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Facts & Figures about Gold Recycling

Gold is a critical part of the world’s infrastructure – influencing the global economy, allowing for technological innovations, and creating timeless artwork. Unfortunately, gold is a non-renewable resource that is labor intensive to produce. But on the bright side, the burden of gold production is lessened by recycling efforts that contribute to the world’s gold supply.
For example, according to the U.S. Geological Survey, the United States produced 211 tons of gold in 2014, with a reported consumption of 165 tons. During that year, 200 tons of gold scrap was recycled – 17.5% more than the reported gold consumption. Most of this recycled gold comes from facilities that process electronic waste such as computers, televisions, smartphones, etc.

Electronic recycling is an important service for the gold market and the environment, but it’s a very tough business to succeed in. For one, the extraction process is difficult, time consuming, and requires dangerous chemicals. Additionally, the yield is very small. One ton of printed circuit boards contains approximately 10 ounces of gold, so e-scrap refineries are dependent on high volumes.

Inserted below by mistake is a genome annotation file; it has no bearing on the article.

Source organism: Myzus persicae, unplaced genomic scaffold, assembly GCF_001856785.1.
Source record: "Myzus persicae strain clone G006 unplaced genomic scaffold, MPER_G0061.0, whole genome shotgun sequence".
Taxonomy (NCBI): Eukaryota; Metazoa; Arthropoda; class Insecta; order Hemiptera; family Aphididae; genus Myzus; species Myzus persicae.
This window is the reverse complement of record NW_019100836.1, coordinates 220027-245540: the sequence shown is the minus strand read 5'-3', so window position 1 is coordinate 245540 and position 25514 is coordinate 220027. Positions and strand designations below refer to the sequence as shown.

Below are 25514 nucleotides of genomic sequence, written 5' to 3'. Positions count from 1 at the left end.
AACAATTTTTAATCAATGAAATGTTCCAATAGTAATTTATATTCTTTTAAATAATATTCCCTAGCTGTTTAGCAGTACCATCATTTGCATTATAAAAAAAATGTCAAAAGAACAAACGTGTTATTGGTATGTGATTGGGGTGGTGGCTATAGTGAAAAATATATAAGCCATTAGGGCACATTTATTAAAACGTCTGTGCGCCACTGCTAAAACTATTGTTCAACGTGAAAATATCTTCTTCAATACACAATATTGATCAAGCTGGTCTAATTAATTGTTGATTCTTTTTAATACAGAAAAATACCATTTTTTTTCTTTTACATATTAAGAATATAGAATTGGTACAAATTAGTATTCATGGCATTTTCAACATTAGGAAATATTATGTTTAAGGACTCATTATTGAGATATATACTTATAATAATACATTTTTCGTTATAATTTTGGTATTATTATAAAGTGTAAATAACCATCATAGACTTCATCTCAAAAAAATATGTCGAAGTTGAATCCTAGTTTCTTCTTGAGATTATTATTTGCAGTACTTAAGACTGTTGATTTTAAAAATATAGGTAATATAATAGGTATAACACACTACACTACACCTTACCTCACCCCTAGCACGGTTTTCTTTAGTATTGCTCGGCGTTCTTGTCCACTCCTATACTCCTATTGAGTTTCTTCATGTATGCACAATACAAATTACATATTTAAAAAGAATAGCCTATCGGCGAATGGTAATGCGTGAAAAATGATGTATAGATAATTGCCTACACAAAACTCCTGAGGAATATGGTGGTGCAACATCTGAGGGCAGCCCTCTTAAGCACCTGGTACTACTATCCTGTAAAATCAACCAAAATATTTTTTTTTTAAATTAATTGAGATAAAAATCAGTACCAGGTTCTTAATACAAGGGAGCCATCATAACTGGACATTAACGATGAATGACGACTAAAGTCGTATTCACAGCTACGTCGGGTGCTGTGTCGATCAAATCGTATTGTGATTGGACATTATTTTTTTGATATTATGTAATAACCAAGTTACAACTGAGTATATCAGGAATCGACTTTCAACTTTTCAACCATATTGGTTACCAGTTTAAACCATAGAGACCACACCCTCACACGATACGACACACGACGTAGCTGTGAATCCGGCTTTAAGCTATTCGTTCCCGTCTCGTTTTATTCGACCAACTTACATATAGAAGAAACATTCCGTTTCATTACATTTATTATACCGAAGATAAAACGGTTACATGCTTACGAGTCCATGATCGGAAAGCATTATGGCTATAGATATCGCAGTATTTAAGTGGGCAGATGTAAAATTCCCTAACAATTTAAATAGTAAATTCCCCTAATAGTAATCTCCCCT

Currently, our refinery is not certified to remove gold from electronics. Our focus is on recycling the gold, silver, platinum, and palladium scraps that are byproducts of jewelry making, manufacturing, and other sources. But if you’ve ever been to our storefront after the 10am London Fix, you know that we refine at a high volume too! For more than 30 years, the mission of our refinery has been to help local businesses by making gold recycling as easy as possible. To celebrate gold recyclers everywhere, check out the infographic below for some interesting statistics from the industry.

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